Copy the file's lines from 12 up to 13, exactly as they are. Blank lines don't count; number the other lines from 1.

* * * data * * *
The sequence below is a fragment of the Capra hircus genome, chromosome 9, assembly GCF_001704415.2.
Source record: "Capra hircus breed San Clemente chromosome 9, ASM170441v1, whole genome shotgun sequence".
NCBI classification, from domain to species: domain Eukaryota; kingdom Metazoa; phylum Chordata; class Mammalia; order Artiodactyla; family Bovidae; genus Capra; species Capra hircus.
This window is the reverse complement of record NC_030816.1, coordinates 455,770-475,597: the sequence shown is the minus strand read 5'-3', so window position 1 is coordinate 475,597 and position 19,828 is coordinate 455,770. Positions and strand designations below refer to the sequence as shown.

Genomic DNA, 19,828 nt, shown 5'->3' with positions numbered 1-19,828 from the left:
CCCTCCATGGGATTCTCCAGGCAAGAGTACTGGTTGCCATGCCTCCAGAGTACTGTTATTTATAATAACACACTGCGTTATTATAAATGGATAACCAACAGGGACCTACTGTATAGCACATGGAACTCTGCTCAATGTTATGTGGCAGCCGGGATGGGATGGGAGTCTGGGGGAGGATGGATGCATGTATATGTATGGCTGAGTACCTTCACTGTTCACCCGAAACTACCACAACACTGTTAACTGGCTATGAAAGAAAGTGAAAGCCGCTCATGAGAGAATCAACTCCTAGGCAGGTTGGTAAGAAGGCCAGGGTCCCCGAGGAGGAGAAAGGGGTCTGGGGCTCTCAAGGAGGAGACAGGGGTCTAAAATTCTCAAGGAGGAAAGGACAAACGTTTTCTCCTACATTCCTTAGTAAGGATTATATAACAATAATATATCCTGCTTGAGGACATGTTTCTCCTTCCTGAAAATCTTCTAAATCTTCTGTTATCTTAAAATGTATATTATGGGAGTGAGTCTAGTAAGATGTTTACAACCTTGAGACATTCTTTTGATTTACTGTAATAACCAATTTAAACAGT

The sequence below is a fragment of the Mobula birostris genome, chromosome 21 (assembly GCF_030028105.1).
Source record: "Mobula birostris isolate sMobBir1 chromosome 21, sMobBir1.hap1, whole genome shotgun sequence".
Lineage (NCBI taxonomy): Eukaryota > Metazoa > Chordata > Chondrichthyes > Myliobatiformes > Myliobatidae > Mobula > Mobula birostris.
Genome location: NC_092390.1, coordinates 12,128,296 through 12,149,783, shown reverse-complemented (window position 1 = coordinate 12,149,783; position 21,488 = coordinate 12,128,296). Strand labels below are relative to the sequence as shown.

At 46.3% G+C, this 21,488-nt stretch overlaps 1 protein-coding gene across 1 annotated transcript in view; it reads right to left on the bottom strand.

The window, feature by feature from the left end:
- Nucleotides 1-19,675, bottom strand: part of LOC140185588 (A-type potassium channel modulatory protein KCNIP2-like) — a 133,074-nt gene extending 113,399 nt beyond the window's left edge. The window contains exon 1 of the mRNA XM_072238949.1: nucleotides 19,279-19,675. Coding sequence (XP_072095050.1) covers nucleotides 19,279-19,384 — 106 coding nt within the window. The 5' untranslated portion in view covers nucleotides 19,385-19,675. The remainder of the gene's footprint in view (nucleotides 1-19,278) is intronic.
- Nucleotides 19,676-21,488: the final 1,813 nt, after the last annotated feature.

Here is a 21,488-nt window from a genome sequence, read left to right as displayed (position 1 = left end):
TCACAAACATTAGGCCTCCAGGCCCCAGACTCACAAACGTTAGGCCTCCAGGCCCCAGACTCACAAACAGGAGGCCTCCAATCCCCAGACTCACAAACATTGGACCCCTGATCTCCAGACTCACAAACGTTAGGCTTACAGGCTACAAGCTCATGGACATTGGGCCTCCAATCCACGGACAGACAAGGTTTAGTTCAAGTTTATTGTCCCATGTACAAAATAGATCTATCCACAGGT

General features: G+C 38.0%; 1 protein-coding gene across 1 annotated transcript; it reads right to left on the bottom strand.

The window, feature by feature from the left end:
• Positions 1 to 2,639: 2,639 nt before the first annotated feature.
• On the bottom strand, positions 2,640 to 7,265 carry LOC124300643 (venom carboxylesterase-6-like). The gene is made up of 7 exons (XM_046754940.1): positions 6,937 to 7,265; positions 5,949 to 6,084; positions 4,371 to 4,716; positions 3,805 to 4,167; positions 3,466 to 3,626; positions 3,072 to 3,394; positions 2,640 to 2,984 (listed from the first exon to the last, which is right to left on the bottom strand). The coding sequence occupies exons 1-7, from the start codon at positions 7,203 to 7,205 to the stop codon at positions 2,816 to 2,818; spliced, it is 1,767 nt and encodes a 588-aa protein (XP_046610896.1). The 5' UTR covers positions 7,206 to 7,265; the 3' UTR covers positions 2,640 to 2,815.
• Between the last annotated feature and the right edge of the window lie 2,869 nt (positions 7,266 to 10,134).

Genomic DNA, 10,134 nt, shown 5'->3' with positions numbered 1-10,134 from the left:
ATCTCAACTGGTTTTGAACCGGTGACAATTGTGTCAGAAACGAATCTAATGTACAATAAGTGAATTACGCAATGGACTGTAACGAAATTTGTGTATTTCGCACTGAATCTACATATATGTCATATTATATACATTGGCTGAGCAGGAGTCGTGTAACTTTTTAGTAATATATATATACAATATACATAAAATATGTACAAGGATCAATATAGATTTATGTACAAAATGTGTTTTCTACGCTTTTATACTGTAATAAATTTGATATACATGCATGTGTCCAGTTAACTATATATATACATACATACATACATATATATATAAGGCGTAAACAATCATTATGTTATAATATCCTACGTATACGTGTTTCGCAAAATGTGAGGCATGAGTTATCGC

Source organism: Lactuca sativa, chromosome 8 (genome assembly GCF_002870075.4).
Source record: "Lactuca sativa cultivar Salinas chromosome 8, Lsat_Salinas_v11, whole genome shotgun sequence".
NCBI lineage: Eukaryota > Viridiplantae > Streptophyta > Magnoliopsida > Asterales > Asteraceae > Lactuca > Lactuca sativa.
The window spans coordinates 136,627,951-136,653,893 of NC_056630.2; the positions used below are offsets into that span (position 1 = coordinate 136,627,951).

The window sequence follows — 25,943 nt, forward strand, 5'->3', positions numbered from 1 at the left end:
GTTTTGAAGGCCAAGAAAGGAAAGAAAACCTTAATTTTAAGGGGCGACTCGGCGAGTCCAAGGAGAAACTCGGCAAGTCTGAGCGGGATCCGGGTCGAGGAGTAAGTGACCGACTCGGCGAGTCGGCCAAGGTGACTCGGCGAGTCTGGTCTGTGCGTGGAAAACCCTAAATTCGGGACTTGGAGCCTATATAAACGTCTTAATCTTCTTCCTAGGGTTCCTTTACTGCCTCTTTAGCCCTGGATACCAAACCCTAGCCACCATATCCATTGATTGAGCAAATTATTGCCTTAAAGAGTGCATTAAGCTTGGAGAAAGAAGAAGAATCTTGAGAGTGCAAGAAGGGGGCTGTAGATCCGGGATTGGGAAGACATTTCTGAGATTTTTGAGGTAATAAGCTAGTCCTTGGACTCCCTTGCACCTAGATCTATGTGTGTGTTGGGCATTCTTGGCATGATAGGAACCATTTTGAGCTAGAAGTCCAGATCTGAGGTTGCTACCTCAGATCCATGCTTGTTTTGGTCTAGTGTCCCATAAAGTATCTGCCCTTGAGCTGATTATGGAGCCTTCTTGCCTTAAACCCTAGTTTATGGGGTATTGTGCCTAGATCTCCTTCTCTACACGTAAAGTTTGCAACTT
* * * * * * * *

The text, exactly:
The window, feature by feature from the left end:
- Nucleotides 1-19,675, bottom strand: part of LOC140185588 (A-type potassium channel modulatory protein KCNIP2-like) — a 133,074-nt gene extending 113,399 nt beyond the window's left edge. The window contains exon 1 of the mRNA XM_072238949.1: nucleotides 19,279-19,675. Coding sequence (XP_072095050.1) covers nucleotides 19,279-19,384 — 106 coding nt within the window. The 5' untranslated portion in view covers nucleotides 19,385-19,675. The remainder of the gene's footprint in view (nucleotides 1-19,278) is intronic.